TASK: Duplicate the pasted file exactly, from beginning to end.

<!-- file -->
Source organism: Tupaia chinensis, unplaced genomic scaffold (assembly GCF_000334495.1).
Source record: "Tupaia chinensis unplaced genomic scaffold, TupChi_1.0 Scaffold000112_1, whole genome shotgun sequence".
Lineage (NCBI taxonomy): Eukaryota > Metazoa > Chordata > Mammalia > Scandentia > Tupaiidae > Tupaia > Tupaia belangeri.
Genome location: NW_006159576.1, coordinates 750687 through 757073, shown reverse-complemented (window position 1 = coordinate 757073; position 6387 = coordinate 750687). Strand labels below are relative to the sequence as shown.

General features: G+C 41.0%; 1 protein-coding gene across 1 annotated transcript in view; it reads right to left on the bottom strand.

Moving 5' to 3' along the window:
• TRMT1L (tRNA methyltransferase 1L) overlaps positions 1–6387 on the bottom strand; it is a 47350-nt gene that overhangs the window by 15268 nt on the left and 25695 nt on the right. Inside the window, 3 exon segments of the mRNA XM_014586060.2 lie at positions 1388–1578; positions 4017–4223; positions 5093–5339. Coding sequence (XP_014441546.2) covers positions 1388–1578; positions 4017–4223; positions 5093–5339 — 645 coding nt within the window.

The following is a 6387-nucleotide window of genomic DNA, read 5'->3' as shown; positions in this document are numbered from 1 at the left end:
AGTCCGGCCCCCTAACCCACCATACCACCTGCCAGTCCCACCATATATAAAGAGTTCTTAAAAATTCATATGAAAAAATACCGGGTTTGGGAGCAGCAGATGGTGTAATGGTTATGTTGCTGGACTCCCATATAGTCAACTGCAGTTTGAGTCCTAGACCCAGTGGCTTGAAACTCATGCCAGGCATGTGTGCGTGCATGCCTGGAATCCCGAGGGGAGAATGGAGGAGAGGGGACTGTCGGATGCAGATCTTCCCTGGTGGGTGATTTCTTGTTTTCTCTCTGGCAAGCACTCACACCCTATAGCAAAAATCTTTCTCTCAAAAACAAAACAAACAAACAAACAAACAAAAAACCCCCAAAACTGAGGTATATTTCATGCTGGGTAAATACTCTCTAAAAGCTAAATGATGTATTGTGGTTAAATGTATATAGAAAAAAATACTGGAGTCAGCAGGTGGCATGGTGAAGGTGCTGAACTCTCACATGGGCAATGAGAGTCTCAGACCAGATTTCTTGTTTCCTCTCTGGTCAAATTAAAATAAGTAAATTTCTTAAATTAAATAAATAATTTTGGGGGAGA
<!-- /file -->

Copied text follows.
Source organism: Tupaia chinensis, unplaced genomic scaffold (assembly GCF_000334495.1).
Source record: "Tupaia chinensis unplaced genomic scaffold, TupChi_1.0 Scaffold000112_1, whole genome shotgun sequence".
Lineage (NCBI taxonomy): Eukaryota > Metazoa > Chordata > Mammalia > Scandentia > Tupaiidae > Tupaia > Tupaia belangeri.
Genome location: NW_006159576.1, coordinates 750687 through 757073, shown reverse-complemented (window position 1 = coordinate 757073; position 6387 = coordinate 750687). Strand labels below are relative to the sequence as shown.

General features: G+C 41.0%; 1 protein-coding gene across 1 annotated transcript in view; it reads right to left on the bottom strand.

Moving 5' to 3' along the window:
• TRMT1L (tRNA methyltransferase 1L) overlaps positions 1–6387 on the bottom strand; it is a 47350-nt gene that overhangs the window by 15268 nt on the left and 25695 nt on the right. Inside the window, 3 exon segments of the mRNA XM_014586060.2 lie at positions 1388–1578; positions 4017–4223; positions 5093–5339. Coding sequence (XP_014441546.2) covers positions 1388–1578; positions 4017–4223; positions 5093–5339 — 645 coding nt within the window.

The following is a 6387-nucleotide window of genomic DNA, read 5'->3' as shown; positions in this document are numbered from 1 at the left end:
AGTCCGGCCCCCTAACCCACCATACCACCTGCCAGTCCCACCATATATAAAGAGTTCTTAAAAATTCATATGAAAAAATACCGGGTTTGGGAGCAGCAGATGGTGTAATGGTTATGTTGCTGGACTCCCATATAGTCAACTGCAGTTTGAGTCCTAGACCCAGTGGCTTGAAACTCATGCCAGGCATGTGTGCGTGCATGCCTGGAATCCCGAGGGGAGAATGGAGGAGAGGGGACTGTCGGATGCAGATCTTCCCTGGTGGGTGATTTCTTGTTTTCTCTCTGGCAAGCACTCACACCCTATAGCAAAAATCTTTCTCTCAAAAACAAAACAAACAAACAAACAAACAAAAAACCCCCAAAACTGAGGTATATTTCATGCTGGGTAAATACTCTCTAAAAGCTAAATGATGTATTGTGGTTAAATGTATATAGAAAAAAATACTGGAGTCAGCAGGTGGCATGGTGAAGGTGCTGAACTCTCACATGGGCAATGAGAGTCTCAGACCAGATTTCTTGTTTCCTCTCTGGTCAAATTAAAATAAGTAAATTTCTTAAATTAAATAAATAATTTTGGGGGAGA